Croatian ferries fitted with wastewater plants

2019-08-31T11:26:01+00:00 August 31st, 2019|Technology|

ACO Marine has completed the commissioning of wastewater treatment units on board the ropax sisters, ‘Sveti Krševan’, ‘Supertar’ and ‘Cres’ operated by Croatian owner Jadrolinija.

The three 87.6 m long vessels were each retrofitted with a Clarimar MF-2 biological-type sewage treatment plant at the Dalmont shipyard in Kraljevica, Croatia, which is claimed to be the oldest continuously operating shipyard in the world, with a history dating back to 1729.

Italy’s La Fornitrice, ACO Marine’s engineering partner in the region, completed the commissioning of the system on board ‘Cres’, the final ship in the series, in May. Equipment for all three retrofits was delivered to the yard between December, 2018 and January, 2019.

Robert Devetak, Managing Director, La Fornitrice, said: “Jadrolinija is a long-standing customer of La Fornitrice, so we were delighted to have won the national tender for supplying the ACO Marine system to these vessels. The project is a good reference for La Fornitrice in that the contract includes after sales servicing of the Clarimar units.”

The contract also included the supply of detailed installation drawings to the shipyard and the issuance of the requisite approval certificates from the Croatian Ship Register (HRB).

Prior to the installation and commissioning of the Clarimar units, the 600-pax capacity ferries did not treat wastewater streams but instead collected the effluent in holding tanks. In the busy summer months, this meant that the tanks needed emptying on a daily basis.

Mark Beavis, Managing Director, ACO Marine, added: “The storage of a vessel’s wastewater streams in on board holding tanks is not the most operationally-efficient solution. The use of port reception facilities can be costly and also delay ship turnaround times.”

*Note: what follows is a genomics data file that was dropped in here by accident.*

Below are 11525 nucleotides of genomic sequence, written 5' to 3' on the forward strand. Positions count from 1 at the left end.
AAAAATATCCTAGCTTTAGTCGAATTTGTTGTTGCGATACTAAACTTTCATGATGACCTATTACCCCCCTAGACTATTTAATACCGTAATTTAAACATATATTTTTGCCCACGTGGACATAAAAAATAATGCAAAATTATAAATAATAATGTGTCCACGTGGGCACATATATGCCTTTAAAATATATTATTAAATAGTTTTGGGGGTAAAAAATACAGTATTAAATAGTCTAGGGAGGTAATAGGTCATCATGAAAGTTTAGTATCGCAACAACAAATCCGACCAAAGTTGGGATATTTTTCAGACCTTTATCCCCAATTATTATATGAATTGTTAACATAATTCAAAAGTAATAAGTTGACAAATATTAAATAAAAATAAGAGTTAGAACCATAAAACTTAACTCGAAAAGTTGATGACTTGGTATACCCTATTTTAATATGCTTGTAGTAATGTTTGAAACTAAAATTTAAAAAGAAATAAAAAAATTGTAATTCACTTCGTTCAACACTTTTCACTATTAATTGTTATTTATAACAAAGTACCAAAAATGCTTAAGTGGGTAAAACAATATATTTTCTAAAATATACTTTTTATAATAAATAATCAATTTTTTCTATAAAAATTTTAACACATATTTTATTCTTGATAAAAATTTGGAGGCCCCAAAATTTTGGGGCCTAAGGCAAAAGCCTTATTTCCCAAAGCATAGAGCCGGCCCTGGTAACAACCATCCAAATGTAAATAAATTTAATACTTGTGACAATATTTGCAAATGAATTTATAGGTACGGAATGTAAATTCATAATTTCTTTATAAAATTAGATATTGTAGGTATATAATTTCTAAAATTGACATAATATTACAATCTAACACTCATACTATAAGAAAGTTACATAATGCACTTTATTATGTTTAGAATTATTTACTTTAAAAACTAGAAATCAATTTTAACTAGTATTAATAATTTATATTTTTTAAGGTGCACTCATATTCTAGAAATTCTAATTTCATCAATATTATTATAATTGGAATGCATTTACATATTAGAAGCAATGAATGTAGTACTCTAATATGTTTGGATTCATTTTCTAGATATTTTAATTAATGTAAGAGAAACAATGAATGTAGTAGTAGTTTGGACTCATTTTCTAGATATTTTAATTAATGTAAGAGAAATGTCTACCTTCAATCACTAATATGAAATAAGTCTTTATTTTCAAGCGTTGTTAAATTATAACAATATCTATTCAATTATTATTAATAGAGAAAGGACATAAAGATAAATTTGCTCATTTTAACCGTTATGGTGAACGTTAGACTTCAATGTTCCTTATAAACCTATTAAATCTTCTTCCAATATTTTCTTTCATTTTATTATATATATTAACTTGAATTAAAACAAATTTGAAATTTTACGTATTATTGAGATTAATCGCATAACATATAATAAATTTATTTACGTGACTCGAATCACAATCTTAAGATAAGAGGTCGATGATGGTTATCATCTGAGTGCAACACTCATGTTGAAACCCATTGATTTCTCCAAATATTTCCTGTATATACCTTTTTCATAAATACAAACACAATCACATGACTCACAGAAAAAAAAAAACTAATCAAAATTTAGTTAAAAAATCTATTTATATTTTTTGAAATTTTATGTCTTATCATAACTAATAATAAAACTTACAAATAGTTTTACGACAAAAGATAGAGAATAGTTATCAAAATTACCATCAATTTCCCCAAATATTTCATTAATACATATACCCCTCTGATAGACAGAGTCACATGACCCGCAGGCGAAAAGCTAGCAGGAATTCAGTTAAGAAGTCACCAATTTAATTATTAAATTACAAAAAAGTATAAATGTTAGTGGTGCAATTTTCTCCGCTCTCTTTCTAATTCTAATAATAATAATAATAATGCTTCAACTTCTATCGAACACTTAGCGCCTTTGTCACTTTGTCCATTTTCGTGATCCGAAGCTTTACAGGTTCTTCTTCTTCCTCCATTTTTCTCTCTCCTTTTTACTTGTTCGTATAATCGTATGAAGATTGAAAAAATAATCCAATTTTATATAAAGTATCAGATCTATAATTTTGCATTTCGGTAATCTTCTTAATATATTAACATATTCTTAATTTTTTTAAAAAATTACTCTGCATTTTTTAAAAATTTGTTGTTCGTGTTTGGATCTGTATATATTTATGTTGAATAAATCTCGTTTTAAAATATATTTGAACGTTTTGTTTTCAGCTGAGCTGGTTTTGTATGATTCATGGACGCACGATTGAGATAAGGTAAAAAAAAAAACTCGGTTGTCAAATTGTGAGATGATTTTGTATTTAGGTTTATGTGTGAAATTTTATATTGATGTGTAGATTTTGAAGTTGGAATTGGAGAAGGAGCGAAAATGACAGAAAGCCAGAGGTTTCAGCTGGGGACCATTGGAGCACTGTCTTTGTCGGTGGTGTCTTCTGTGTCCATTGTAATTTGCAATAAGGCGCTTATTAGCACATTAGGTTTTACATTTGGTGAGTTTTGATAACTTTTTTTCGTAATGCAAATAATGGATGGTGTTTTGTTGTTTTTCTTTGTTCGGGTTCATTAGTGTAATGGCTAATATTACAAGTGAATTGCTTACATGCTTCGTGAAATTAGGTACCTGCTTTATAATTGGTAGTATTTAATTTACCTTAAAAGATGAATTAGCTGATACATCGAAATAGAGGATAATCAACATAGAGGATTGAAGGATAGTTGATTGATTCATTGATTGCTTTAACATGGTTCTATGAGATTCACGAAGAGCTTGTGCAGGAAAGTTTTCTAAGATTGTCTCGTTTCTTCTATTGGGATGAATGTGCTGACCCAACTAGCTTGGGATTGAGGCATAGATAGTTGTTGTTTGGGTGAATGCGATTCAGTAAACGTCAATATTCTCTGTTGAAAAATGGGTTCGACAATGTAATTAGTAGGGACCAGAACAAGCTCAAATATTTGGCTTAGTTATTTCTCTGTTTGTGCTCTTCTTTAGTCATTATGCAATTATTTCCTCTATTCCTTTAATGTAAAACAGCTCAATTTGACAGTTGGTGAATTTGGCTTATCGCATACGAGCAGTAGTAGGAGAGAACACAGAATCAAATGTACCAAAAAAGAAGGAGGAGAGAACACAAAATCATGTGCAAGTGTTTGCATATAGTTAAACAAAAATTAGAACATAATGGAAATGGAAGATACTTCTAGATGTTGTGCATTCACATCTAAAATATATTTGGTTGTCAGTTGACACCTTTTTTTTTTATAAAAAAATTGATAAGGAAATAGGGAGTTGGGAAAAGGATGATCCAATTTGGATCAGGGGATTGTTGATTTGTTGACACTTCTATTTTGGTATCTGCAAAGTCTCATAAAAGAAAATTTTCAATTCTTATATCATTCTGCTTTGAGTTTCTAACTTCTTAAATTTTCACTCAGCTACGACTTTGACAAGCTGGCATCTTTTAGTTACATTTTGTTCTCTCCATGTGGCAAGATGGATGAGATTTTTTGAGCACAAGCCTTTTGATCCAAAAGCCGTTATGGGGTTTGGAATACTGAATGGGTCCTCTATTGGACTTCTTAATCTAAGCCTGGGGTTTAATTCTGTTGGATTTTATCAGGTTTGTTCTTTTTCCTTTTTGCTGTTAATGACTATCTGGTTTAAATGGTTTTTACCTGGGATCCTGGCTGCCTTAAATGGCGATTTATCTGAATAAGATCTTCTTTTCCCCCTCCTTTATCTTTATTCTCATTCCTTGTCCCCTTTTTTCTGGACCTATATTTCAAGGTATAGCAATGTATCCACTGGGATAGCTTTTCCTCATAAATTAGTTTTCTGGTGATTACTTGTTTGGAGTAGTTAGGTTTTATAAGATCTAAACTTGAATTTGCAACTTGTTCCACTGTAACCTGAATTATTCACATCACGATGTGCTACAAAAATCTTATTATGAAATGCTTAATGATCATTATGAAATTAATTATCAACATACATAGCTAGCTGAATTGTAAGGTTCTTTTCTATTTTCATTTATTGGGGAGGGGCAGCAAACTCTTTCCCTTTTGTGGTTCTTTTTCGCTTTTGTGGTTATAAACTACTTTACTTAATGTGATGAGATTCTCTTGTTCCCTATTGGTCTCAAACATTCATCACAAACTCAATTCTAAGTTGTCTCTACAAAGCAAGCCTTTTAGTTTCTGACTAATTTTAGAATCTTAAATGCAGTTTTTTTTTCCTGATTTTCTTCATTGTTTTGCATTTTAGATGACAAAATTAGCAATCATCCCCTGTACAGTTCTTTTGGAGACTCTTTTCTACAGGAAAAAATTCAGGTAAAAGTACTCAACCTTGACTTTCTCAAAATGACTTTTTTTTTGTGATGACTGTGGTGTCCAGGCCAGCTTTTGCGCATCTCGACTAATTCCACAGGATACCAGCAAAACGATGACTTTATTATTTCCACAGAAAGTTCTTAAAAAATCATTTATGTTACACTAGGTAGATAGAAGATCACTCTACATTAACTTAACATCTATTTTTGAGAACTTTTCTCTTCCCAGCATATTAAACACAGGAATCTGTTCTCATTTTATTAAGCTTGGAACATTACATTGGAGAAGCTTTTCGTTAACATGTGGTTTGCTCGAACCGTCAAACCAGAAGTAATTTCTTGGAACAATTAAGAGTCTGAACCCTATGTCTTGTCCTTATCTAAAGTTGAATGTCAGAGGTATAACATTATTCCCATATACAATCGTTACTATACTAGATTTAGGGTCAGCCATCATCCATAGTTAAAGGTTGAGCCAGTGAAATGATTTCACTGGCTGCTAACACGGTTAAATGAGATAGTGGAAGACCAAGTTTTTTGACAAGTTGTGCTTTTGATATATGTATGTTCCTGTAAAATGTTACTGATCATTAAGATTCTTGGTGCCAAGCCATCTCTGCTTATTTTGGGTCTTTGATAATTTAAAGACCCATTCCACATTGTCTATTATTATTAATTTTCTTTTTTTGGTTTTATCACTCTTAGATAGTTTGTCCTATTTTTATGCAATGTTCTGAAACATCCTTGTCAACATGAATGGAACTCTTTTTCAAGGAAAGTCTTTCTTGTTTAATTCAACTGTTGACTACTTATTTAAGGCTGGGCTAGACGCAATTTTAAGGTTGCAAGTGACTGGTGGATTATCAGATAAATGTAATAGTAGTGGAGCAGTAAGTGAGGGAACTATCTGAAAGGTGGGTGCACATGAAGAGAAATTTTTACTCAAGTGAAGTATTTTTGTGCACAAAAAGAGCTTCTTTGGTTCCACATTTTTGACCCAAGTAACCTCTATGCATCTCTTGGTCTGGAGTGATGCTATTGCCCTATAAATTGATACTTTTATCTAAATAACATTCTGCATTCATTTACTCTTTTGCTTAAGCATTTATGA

While performance and cost-efficiencies were key factors in the owner opting for the ACO Marine solution, the decision to retrofit a wastewater treatment unit, however, was a decision led by regulatory necessity.

Until recently, Croatia did not have strict or detailed regulations governing the discharge of wastewater into its coastal waters. However, in 2015, Croatian authorities completed the Coastal City Pollution Control Project, putting an end to indiscriminate discharging practices, and mandating solutions for treating and monitoring wastewater discharges.

“We anticipate a run of orders from Croatia-based ship operators as they look to retrofit wastewater treatment systems to meet the new requirements,” said Beavis, adding; “ACO technology was accepted by the owner as suitable to upgrade their wastewater handling arrangements. Purchase was made through public tender, choosing the Clarimar MF-2 system through La Fornitrice as best bid price.

“The successful installation and performance of these units resulted in July in La Fornitrice winning another national tender for the retrofitting of the Clarimar system to an additional five ferries in the Jadrolinija fleet,” he said.

These additional five vessels of the same class – ‘Hrvat’, ‘Juraj Dalmatinac’, ‘Marjan’, ‘Jadran’, and ‘Biokovo’ – will each be fitted out with larger Clarimar MF-3 units, which La Fornitrice will supply from mid-October, this year.

Jadrolinija manages a fleet of more than 50 passenger ferries operating between the mainland and the Adriatic Croatian islands.

ACO Marine’s biological-type Clarimar MF system, introduced to the market in 2014, was developed to provide ship operators with a smaller, safer and more cost-effective wastewater management solution.

“Balancing foot-print, corrosion-resistance and safety with reliability and price is what sets the MF apart from other systems in the market. All our Clarimar units are supplied with a life-time guarantee against corrosion of the tank,” Beavis said.